“He trusted still.” And was his trust in vain ?
TO A BUTTERFLY RESTING ON A SKULL.
(From the Literary Gazette.)
Wilt thou not speed thy light,
What lures thee thus to stay
With silence and decay,
The thoughts once chamber'd there,
Will the dust tell us where
Rise, nursling of the day,
If thou wouldst trace their way!
Who seeks the vanish'd bird
Far hence he sings unheard,
Thou, of the sunshine born,
Take the bright wings of morn!
HYMN TO THE HOLY ALLIANCE.
(From the Morning Chronicle.)
Let us worship the Holy Alliance,
And the Monarchs may hurl a defiance
Up with the scaffold and gibbet!
Their butchering talents exhibit;
For reasons religious and weighty,
To prove that they're illuminati;
Handcuff the high intellectual sots
Who have tasted Castalian water,
And hurry the others to slaughter;
Of the worthy legitimate Omar,
Beginning with Hesiov and HOMER,
Of reason, religion and learning ;
Other works sent the hangman for burning ;
With huge standing armies to back them,
Burn, sabre, stab, gibbet, and lack them,
Let us worship the Holy Alliance;
And the Monarchs may hurl a defiance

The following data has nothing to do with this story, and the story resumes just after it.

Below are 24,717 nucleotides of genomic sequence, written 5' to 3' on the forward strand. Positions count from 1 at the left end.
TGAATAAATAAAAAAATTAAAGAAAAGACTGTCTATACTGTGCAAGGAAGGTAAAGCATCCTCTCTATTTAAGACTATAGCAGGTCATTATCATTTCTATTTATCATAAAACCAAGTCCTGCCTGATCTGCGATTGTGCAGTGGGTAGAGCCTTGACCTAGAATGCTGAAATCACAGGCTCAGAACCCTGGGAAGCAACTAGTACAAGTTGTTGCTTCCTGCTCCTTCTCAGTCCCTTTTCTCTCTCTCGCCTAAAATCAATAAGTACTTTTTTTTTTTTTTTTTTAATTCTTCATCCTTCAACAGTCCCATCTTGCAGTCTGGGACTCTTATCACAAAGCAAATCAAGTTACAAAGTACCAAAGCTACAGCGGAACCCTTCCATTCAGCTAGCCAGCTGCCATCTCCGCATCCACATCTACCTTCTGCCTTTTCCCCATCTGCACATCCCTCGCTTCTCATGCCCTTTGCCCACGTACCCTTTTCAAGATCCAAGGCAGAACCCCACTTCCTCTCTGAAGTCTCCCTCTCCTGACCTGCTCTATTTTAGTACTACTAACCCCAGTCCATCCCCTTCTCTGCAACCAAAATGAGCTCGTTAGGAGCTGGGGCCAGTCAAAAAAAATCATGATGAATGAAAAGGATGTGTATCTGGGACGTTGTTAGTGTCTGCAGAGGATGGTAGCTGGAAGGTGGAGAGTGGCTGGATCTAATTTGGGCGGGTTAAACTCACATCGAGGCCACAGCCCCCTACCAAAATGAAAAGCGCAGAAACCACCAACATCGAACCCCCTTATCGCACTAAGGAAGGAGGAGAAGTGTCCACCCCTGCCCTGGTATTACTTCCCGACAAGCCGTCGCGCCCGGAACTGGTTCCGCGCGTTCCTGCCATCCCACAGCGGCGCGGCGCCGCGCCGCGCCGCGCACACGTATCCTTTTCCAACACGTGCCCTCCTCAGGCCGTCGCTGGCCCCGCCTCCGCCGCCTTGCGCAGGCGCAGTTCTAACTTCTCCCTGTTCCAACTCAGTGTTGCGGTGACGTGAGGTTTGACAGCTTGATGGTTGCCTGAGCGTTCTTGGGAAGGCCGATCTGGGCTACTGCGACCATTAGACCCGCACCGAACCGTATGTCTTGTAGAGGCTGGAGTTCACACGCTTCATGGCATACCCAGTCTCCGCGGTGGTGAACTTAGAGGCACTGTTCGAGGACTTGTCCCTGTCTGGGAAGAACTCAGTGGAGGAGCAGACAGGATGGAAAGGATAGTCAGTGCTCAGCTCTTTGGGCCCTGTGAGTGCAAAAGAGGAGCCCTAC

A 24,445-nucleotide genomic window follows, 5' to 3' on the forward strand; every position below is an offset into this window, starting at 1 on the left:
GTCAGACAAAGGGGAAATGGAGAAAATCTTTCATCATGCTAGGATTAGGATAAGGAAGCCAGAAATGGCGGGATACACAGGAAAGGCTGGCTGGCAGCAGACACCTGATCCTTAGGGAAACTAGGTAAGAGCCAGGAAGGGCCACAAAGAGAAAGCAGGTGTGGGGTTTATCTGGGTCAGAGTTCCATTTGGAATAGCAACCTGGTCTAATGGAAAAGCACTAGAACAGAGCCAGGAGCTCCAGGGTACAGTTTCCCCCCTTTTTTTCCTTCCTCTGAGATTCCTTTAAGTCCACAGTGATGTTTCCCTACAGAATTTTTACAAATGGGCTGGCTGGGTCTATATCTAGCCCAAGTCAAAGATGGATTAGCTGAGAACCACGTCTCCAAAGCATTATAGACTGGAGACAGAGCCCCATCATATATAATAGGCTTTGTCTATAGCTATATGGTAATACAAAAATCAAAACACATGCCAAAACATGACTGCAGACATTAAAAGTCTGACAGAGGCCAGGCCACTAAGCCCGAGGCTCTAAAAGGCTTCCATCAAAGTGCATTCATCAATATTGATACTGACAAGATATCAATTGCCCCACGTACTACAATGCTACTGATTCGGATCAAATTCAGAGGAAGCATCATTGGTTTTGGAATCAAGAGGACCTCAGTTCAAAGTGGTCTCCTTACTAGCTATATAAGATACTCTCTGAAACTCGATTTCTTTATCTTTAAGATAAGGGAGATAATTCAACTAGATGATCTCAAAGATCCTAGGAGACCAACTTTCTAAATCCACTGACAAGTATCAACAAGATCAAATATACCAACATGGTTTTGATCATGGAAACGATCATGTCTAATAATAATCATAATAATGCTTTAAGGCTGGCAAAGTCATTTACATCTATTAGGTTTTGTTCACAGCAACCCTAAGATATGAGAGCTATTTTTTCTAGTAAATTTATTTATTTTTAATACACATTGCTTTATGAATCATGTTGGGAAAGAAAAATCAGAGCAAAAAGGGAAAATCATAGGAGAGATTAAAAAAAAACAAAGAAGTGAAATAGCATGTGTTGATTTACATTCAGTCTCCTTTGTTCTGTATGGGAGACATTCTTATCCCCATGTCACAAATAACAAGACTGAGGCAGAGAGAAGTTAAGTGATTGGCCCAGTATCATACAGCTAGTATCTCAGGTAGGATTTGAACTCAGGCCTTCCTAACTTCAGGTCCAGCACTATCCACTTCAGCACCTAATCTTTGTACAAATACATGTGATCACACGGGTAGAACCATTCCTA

1823. Oct. 12, in London, at the Bishop of London in 1814. His invenhouse of his brother, Dr. Wollaston, of tion of the Barometrical Thermometer apoplexy, FRANCIS HYDE WOLLASTON, will be a lasting monument of his skill B. D., Archdeacon of Essex, &c. He in applying to practice previously existing was educated on the Foundation of the theorems. Charter House, from whence he removed to Sidney College, Cambridge, and ob- Nov. 20, in bis 75th year, at Almontained the high honour of Senior Wran. dale, or Ammoudell, the seat of his late gler in the tripos of 1783. Soon after, he distinguished brother, the Hon. Henry was appointed lecturer in that college, Erskine, THOMAS LORD ERSKINE. His and subsequently he became fellow and Lordship was the youngest of three sons. tutor of Trinity Hall. He held the office The eldest, the Earl of Buchan, is now of Moderator in the Senate House Exa. the only survivor; the second son, the minations, in 1788 and 1789. In 1792. Hon, Henry Erskine, long the grace and he was appointed Jacksonian Professor ornament of society in Edinburgh, and of Natural and Experimental Philosophy; at the Scottish Bar, died several years which place he beld till the year 1818; ago, [Mon. Repos. XII. 626, 692, and having delivered no less than iwenty-one Xin. 265.) The father left Lord Bucourses of lectures. His ecclesiastical chan with an encumbered estate, on preferments were the rectory of South which to support himself and comWeald and the vicarage of Cold Norton, plete the education of his-two brothers, (from which the late Francis Stone was and, we believe, they both owed much to ejected,) in Essex, the rectory of West his 'exertions in their behalf. We hare Denham, in Norfolk (the presentation to heard it said, that the net income of which benefice is vested in his family); Lord Buchan when he succeeded his together with the Archdeaconry of Essex, father, was not more than £150 a year. to which he was collated by the present He found it necessary to lay down a sys